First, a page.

One of the hardest things that any of us ever has to face is losing a loved one. Regardless of whether that person’s passing is a result of a difficult illness, is untimely, or comes gracefully after a long, full life, the absence we are left to deal with can be staggering. The last thing we want to face as we attempt to process loss, is unfortunately, something that demands our immediate attention. Paperwork, bills, and a myriad of responsibilities can burden our time in the days and months following our loved one’s passing. Even with a plan in place, it can be overwhelming to navigate through our daily lives while adjusting to a new normal. What can further complicate things is if end of life planning had not been previously addressed. We may find ourselves thrust into new roles that we feel unqualified for, such as suddenly becoming the head of a household. We cannot alleviate grief, but is there a way to transition through end-of-life care and prepare for what comes tomorrow?


What is end of life planning?

End of life planning is more than making final arrangements. While it does involve decisions and preparations for the end of one’s life, it also provides the opportunity to make sure that your loved ones will be financially protected and capable of carrying on in their lives from a foundation of stability.

Consider a scenario where a couple have been married for decades. It is common for lifestyle routines to fall into place and maybe one spouse has taken on the responsibility of managing the couple’s financial matters. Perhaps the husband paid all the bills, managed the savings and investments, and was the one to work with a financial advisor. What if that husband has a new medical diagnosis that limits his remaining time? What can be done to offer some peace of mind? How can he help his wife prepare for a future where she is now tasked with the financial responsibilities that he always handled?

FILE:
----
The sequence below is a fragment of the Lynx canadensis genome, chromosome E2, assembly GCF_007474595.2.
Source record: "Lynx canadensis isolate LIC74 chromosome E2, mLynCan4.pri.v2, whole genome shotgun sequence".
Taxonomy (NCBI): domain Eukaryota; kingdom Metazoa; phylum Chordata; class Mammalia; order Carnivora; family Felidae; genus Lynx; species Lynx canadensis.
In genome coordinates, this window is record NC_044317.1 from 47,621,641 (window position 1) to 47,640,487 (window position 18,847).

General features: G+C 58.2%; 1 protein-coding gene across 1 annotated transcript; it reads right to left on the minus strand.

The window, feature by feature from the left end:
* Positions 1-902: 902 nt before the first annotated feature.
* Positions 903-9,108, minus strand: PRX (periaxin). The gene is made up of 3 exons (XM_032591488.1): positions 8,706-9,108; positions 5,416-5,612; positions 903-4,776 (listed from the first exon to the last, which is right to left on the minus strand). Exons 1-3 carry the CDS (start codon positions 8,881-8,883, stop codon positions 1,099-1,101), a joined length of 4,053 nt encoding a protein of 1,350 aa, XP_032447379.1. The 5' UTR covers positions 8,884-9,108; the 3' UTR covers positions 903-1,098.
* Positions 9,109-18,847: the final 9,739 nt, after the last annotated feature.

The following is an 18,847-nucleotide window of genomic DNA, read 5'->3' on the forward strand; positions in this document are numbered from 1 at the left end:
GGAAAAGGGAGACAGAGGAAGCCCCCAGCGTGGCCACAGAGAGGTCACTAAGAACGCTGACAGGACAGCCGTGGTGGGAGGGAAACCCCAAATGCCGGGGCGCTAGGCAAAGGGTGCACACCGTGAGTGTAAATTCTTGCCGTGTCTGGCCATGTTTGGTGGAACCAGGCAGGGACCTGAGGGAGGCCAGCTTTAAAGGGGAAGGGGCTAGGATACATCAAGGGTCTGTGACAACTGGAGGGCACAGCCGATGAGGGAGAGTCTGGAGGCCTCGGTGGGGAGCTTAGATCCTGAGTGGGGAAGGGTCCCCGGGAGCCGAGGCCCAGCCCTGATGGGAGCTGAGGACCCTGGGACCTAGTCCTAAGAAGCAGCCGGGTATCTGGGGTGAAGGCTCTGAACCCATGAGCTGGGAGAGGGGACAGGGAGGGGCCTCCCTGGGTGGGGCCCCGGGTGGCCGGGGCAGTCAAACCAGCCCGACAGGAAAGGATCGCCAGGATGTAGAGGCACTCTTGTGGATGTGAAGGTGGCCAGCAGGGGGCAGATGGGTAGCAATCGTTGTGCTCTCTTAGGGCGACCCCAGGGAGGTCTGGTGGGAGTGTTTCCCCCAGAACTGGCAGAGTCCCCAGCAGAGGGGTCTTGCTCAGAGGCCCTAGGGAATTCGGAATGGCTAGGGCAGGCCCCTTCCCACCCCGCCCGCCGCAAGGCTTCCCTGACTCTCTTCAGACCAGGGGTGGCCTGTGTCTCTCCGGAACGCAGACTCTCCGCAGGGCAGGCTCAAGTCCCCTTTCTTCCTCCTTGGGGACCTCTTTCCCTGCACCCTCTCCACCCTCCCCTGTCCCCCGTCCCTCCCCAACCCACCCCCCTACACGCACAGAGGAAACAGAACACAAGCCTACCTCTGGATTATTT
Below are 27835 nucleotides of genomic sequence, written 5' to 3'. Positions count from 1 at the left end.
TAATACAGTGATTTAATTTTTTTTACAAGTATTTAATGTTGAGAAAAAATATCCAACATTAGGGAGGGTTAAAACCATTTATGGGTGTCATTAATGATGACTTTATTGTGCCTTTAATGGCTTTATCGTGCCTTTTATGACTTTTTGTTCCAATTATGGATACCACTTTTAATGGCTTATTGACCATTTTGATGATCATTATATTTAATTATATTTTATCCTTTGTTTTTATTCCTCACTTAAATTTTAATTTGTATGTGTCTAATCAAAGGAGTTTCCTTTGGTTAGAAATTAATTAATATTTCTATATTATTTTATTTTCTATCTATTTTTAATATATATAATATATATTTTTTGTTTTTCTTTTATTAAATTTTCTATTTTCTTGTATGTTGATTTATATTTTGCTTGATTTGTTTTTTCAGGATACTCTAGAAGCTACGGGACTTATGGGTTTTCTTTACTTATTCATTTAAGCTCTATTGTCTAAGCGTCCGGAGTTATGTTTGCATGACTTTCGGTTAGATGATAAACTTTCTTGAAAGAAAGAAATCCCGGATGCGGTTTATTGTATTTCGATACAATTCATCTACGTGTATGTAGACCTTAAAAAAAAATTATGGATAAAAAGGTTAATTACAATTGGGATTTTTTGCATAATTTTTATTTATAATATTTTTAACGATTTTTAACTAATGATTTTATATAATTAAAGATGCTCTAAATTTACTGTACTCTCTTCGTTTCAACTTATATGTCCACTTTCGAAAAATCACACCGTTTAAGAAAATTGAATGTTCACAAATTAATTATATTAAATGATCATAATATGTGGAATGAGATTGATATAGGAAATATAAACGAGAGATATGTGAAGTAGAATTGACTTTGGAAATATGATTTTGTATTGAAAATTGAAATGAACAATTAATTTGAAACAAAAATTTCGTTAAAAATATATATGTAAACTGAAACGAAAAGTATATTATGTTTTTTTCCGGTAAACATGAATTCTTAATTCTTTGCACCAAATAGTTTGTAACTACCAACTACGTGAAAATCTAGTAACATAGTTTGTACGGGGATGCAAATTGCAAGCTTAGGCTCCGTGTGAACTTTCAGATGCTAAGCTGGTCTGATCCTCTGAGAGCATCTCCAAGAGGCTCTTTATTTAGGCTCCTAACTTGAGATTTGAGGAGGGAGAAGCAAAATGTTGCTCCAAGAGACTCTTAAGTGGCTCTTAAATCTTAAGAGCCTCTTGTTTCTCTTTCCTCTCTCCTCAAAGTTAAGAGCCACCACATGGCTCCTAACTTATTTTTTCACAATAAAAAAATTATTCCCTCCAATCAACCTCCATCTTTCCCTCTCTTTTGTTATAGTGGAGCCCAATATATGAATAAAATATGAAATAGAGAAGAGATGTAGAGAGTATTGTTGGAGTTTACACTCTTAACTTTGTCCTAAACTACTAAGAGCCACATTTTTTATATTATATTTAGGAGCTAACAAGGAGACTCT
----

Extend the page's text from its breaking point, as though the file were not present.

There are steps that the couple can take to assist in a peaceful, dignified transition that accounts for the needs of each. Estate planning is a vital part of end of life planning, but it is only one part. It can be hard to know where to begin, especially when confronting the unknown of what’s to come.  To ease that burden, one of the most helpful things to start with is enlisting the assistance of a financial advisor who is an expert in end of life planning. There are so many moving parts to consider and there is no need to attempt to travel the road alone. A compassionate professional who is well-versed in the emotional and logistical aspects of preparing family members for care at the end of life can serve as a guide through these important steps:

  • Create or update estate planning documents. This specific set of legal documents will dictate how your medical care will be handled if you become incapable of making decisions for yourself, how your loved ones will be taken care of in the event of your passing, and how your assets will be transferred. A financial advisor can review the documents in your estate plan to make sure that they reflect your wishes and appropriately meet your needs. They can make recommendations for any updates that may minimize tax implications and help your loved ones avoid the lengthy and expensive probate process.
  • Discuss end of life care decisions. Is there a need for hospice care planning or nursing care at the end of life? Will care be provided at home or in a facility? Are there health insurance or out-of-pocket costs to factor in? Some costs may be covered by Medicare/Medicaid, private health care insurance, or long-term care insurance. Other expenses may not be covered and can add up quickly. According to the most recent Genworth Cost of Care Survey, the annual median cost of 24/7 nursing home care in the New York area is $149,650 for a semi-private room and $162,425 for a private one. The cost of 24/7 home health aide care can be significantly more expensive. Your financial advisor can help you review the options and work with you to create an appropriate financial plan to address the expenses related to care at the end of life.